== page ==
The fetish economy of sex and gender activism: transnational appropriation and allyship

Saffaa Hassanein, L. L. Wynn*

*Corresponding author for this work

Research output: Contribution to journalArticlepeer-review


This article examines what happens when local gender rights activism is taken up by international allies and appropriators, using case studies of activism in Saudi Arabia and India. The relationship between local and transnational activists is shaped by histories of Euro-Americans writing about the gendered organisation of Eastern societies. In an economic system where nongovernmental activist groups compete for donor support, political causes are commodities with value, and value is generated through representations (e.g. of patriarchal oppression). These representations of the sexuality and gender organisation of other societies are fetishes in the Marxian sense, essential to the commodity-cause that generates value in circulation. These representations gain value through the accretion of cultural images and texts that adhere to the cause, e.g. the stereotype of the violent brown man and oppressed woman. Such images in the cultural repository allow transnational consumers to make sense of issues they are called to support. But such images also reify stereotypes that activists seek to undermine, even at the same time that these representations generate an international audience. We analyse this process and identify strategies for how transnational allies can show solidarity without overshadowing or devaluing the voices of local activists, with primary focus on the case of activism against male guardianship laws in Saudi Arabia.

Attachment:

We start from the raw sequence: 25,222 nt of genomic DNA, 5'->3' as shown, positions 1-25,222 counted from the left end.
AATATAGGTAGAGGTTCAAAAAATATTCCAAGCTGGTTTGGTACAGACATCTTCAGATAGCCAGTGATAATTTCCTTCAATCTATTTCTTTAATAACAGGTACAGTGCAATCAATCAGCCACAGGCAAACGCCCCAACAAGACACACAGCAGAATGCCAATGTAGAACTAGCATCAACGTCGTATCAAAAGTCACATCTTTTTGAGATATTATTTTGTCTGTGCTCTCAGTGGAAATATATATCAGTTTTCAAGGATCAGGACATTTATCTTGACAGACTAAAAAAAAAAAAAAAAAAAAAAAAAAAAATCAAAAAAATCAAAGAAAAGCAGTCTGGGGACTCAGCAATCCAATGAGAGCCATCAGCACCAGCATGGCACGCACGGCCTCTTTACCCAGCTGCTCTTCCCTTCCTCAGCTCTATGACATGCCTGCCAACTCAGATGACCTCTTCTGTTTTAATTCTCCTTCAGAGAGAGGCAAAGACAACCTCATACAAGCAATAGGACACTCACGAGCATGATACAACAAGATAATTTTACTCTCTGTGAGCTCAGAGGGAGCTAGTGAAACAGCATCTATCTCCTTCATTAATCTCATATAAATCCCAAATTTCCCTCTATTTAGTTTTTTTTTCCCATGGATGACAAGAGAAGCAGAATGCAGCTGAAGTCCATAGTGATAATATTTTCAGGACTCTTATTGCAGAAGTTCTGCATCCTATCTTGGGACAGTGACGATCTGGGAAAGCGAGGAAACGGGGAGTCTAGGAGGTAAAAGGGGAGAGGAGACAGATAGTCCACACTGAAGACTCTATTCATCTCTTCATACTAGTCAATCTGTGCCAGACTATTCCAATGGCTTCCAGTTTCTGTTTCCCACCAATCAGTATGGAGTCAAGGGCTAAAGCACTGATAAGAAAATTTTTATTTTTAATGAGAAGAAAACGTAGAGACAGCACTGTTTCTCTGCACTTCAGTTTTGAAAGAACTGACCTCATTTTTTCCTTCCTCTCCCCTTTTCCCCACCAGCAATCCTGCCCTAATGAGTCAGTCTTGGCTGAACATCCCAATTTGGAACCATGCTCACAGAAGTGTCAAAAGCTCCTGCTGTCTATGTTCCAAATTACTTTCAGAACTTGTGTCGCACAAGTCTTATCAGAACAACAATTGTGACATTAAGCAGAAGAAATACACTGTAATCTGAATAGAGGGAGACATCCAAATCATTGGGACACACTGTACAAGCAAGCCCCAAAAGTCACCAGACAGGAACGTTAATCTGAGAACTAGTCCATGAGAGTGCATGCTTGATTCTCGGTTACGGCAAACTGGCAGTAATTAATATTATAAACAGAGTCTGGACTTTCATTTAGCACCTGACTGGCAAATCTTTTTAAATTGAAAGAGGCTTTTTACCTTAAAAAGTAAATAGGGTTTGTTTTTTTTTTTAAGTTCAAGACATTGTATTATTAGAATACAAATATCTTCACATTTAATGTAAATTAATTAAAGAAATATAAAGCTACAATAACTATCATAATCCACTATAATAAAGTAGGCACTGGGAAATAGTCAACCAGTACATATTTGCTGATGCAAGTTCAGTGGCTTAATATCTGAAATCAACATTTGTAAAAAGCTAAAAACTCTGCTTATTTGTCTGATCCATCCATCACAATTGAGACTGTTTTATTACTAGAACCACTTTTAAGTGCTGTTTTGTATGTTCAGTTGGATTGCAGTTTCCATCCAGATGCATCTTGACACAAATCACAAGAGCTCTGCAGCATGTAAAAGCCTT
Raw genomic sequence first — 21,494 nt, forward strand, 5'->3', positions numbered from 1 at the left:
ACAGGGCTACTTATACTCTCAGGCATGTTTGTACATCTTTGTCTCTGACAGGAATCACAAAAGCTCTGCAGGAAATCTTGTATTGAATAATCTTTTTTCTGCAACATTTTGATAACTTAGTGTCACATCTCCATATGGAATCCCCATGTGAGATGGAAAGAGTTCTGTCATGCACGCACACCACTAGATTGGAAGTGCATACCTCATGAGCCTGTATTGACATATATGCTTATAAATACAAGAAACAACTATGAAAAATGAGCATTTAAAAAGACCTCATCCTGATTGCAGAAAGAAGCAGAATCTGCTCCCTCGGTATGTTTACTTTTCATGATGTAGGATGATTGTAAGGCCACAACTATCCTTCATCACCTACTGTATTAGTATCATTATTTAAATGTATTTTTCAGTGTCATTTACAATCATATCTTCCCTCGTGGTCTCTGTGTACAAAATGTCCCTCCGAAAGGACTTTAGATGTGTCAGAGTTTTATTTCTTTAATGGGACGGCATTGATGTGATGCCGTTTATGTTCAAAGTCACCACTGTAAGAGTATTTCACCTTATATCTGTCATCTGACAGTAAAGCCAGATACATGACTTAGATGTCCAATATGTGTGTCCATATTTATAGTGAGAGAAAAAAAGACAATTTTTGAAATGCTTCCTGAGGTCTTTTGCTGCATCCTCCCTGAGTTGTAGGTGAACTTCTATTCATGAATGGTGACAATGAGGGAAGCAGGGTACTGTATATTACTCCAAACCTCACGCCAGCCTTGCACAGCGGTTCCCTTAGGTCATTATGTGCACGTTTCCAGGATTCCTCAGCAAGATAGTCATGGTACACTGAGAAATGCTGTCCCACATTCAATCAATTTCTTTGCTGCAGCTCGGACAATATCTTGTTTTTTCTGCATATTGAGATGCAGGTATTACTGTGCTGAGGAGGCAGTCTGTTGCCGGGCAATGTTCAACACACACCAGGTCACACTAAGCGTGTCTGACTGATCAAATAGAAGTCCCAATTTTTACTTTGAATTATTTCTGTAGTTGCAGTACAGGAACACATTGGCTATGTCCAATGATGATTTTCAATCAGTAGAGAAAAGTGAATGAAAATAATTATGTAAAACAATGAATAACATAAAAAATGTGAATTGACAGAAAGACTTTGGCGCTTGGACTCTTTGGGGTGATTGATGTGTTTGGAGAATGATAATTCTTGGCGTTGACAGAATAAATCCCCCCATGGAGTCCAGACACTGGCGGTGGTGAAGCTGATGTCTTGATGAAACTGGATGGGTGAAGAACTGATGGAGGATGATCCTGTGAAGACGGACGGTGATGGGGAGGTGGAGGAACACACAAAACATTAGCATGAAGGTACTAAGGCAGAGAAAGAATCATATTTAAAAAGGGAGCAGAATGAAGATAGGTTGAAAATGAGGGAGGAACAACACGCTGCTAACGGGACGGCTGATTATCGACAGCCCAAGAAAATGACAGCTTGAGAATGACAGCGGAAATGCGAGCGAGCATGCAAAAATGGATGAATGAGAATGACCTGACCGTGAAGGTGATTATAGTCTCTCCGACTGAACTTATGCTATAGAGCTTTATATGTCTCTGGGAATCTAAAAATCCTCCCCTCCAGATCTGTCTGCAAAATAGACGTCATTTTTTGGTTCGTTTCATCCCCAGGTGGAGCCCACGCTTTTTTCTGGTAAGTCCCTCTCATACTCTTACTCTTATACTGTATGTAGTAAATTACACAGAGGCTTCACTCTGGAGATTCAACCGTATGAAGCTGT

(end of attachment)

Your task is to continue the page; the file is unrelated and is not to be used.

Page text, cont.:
Original languageEnglish
Pages (from-to)125-150
Number of pages26
JournalFeminist Theory
Issue number2
Early online date31 Mar 2022
Publication statusPublished - Apr 2023


  • activism
  • allyship
  • appropriation
  • fetish
  • gender rights
  • India
  • Saudi Arabia


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